I used to record lectures anyway when I was in Uni about a million years ago. When there was a lot of dense material it helped to go over the lecture again to deal with with the inevitable lapses in concentration where you missed bits. So that might help.

I would raise it with the HoD/ Faculty Head but in a way that doesn't blame the lecturer as you don't know what constraints have been put on them them by departmental policy (and it never pays to make an enemy of someone whose help you might need later wink).

You may well find that some of this silliness dies down in the second year when people start realising that things are getting serious and that the exam results can affect your final degree.

quoteunquote Fri 18-Jan-13 11:40:40

I have a funny story,

DS1, went off to uni a couple of years ago, He is autistic and dyslexic, so finds other humans behaviour challenging as they are not logical , a couple of weeks in , he phoned me, to tell me a little shocked that people were not paying attention in lectures, he found it very distracting and upsetting, he really couldn't understand why anyone would do such a thing.

So we chatted about some of the things he might do to improve the situation, the sorts of things suggested on this thread, I also knew he was well liked by his fellow students, his personality is such, most people really like him immediately (despite him being really odd), so I suggested that he could have a chat with students but not in class, that were misbehaving and explain to them how it effects him, appeal to their better nature, worth a shot,

a couple of days later in one of the lectures which had the disruption problems, paper chucking and smart alec remarks started, so DS1 who was sat at the front remembering our conversation,

He stood up, turned round and announced, 'Anyone who is talking, throwing thing and spoiling the lesson can come outside and discuss it with me', total silence, so he said, "OK then, but if anyone wants to, let me know and we will go outside', sat down the tutor thanked him,nice quiet lesson,

The thing is DS1 is 6' 8'', and built like a brick shit house, he does a lot of sport, he had no idea that it sounded like he was inviting them all outside for a fight,

he was so pleased with response he repeated it in all his classes when people were being disruptive,

It was only when his friends who had realised his intention was just that have a chat with everyone, he is so fluffy and would never start a fight, told him, he realised it sound like he was going to beat them all up.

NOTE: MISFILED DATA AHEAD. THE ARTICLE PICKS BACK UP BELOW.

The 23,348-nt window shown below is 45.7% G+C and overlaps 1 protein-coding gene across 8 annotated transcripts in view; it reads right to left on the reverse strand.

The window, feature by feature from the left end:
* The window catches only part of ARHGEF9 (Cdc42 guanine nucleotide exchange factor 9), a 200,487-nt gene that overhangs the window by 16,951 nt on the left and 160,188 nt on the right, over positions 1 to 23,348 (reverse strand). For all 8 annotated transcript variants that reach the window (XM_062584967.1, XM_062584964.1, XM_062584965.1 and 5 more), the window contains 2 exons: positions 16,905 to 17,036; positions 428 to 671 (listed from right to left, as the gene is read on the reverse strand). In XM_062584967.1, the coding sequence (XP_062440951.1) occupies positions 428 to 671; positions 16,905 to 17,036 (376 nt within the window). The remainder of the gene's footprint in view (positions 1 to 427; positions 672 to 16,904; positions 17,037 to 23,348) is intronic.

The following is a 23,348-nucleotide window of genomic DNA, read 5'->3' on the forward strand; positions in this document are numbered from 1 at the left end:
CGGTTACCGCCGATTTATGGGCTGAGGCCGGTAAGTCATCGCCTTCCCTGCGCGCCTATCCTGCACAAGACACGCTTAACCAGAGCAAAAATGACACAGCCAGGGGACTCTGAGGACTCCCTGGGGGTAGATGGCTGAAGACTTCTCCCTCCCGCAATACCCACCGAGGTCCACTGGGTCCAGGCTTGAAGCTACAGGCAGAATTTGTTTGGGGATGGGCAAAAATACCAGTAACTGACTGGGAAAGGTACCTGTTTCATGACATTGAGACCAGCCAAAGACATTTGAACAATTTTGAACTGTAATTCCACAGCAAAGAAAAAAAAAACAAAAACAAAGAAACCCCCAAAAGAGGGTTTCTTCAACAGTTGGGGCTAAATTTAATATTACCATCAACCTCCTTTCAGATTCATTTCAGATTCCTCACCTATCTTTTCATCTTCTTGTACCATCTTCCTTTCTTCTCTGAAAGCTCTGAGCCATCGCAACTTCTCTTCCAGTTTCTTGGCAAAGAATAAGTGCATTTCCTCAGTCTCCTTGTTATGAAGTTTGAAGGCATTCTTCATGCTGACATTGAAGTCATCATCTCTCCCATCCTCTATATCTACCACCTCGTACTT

But no one disrupts in any of the lectures he attends anymore.

MadBusLady Fri 18-Jan-13 11:42:45

grin That is excellent quote.

megandraper Fri 18-Jan-13 11:44:16

The lecturers are pretty hamstrung - no power to do anything about it.

Syrupent Fri 18-Jan-13 11:58:51

LOL at PGCE students being disruptive! They won't find it so funny when they are the teacher in front of a disruptive class!

Fakebook Fri 18-Jan-13 12:04:06

If the lecturer isn't doing anything then he needs to talk to his tutor. If even then nothing is done he should confront the "twats" and tell them to shut up. I did it a few times when I was in university. I'd just turn around and say "can you shut up, some of us are trying to listen". It embarrasses them and there will be others getting annoyed by them too, so you get a few smiles and nods from fellow students.

He has nothing to lose. Tell him to grow a pair and confront them.

GrendelsMum Fri 18-Jan-13 12:53:33

This is entirely inappropriate, and if the lecturer does not have support for dealing with behavioural issues, the University needs to pull themselves together and make sure that students can learn.

I suggest he takes this up the University hierarchy in all directions, both via the Students' Union and via the Department / Faculty. As people have said, he needs to go in to meetings expecting that a strategy will be put in place to deal with this within a very clear timeline. It's not a case of complaining about the lecturer, its a case of complaining about the University procedures.

I haven't had a chance to read again, we've had a really hectic day, DP knows about the thread (and I've just read out quote's story, to which he said "Yeah, but I'm not going to do that!" grin) and I'll set him on reading it in the morning smile

One thing I have noticed reoccurring is the mature student thing and (logical) assumptions that he is quite a bit older than the students, he's actually 24 but classed as a mature student grin so the Mum/Dad scenario won't work so well with us unfortunately grin Though it's given me a great mental image of going in with my best Super Nanny voice that I use on my charges to tell them all off wink

Thank you all for taking the time to reply, sorry I've not responded properly, I have had a tiring couple of days! I will read the thread properly tomorrow smile

quoteunquote Fri 18-Jan-13 21:21:09